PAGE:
THE NEXT RUNNER IN THE EXOPLANET RACE

EXOPLANET SCIENTISTS EXPERIENCED A HANDOFF IN THE RACE TO FIND HABITABLE PLANETS ON APRIL 18, when NASA’s new exoplanet hunter, the Transiting Exoplanet Survey Satellite (TESS), launched. Three months later, TESS began science operations as the previous exoplanet-search workhorse, the Kepler space telescope, went into safe mode due to low fuel. And on October 30, NASA officially ended the nearly 10-year-long mission, retiring the telescope.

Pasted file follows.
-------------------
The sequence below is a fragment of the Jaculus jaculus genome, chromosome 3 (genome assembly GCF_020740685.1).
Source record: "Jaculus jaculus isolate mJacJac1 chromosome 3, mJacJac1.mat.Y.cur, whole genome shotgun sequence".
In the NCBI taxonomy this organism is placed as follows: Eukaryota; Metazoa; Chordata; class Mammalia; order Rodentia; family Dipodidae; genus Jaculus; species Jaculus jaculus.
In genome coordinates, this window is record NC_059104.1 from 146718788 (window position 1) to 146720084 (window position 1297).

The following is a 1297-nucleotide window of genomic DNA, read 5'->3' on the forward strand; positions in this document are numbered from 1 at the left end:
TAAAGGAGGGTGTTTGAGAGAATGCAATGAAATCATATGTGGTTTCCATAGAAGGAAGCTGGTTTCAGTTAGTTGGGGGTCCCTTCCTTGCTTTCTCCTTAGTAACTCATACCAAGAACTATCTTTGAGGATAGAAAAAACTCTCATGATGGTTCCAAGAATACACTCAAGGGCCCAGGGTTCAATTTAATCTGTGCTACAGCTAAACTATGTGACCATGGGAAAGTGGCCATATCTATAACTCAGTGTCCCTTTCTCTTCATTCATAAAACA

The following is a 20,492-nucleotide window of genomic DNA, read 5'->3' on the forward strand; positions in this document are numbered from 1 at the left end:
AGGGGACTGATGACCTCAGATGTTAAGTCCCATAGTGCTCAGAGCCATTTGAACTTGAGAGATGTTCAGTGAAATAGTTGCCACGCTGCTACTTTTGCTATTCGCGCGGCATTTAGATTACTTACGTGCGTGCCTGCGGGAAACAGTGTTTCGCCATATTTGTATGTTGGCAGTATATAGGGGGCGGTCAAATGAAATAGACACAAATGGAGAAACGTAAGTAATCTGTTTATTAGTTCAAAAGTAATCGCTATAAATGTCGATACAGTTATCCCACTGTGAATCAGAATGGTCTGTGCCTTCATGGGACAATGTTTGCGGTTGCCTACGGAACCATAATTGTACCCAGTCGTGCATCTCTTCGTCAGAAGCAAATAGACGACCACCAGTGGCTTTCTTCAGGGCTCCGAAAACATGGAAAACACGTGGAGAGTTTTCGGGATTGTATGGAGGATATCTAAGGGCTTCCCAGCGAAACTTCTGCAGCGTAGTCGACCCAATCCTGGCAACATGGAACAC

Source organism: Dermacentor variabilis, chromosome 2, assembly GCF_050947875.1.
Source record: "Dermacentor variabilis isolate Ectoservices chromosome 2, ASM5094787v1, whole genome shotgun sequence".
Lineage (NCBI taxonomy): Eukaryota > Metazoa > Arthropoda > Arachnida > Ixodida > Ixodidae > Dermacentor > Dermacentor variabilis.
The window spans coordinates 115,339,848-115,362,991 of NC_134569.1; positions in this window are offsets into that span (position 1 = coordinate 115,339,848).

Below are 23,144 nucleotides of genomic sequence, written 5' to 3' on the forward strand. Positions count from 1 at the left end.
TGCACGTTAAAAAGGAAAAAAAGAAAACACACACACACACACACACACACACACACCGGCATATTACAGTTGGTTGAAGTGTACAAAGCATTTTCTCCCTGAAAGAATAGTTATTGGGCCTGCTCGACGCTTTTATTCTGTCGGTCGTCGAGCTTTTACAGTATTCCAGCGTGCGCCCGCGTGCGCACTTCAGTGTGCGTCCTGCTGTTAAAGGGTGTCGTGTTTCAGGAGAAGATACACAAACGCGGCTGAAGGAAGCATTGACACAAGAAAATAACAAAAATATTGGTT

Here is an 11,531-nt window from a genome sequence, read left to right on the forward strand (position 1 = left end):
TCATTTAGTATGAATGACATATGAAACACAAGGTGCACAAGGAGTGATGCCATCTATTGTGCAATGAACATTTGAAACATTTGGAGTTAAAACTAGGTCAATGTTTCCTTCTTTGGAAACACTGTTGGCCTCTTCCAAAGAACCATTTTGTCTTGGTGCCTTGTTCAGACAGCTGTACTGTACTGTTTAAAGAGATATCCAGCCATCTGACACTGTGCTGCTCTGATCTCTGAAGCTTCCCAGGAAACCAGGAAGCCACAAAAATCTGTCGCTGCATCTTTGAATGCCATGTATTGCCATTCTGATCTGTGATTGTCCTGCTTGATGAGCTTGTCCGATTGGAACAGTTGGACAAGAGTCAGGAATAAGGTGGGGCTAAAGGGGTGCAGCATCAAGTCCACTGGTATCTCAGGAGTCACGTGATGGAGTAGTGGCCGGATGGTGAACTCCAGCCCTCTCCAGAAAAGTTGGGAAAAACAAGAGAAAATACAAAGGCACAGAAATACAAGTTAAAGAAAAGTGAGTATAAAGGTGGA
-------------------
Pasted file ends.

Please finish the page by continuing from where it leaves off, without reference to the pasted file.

From planets around binary stars to systems hosting multiple small worlds, Kepler’s discoveries are the foundation upon which every exoplanet search in the future will be built. And TESS is the first to follow. Both telescopes use the same detection method: watching for periodic dips in starlight, which indicate an orbiting planet passing in front of its host star and blocking its light. But the types of stars they watch are very different. “Kepler was a pencil-beam survey during the main mission,” says University of California, Berkeley, astronomer Courtney Dressing. Initially, Kepler watched the same 100° star field for several years and detected worlds with many different orbital periods — the longest taking more than three and a half years to orbit their stars. But most of the stars Kepler studied are far away, and therefore dim. Faint light means it’s hard to see the details that allow astronomers to measure characteristics such as a planet’s mass. TESS’ catalog of brighter stars will be easier to follow up on from the ground. TESS will find worlds orbiting red dwarf stars in our nearby neighborhood, astronomically speaking. It will also scour almost the entire sky in its initial two-year mission, spending 27 days on each portion. “To be sure that we’ve found a real planet, we like to see it transit many times,” adds Dressing. “That means that many of TESS’ planets will be very close to the star and go around once or twice a week.” Astronomers expect the spacecraft will find thousands of planets orbiting other stars, and perhaps several dozen of those with environments suitable for life. Kepler revolutionized our understanding of exoplanet systems; TESS should reveal the details of those worlds that lie closer to us and therefore can be studied more exhaustively with readily available ground-based telescopes.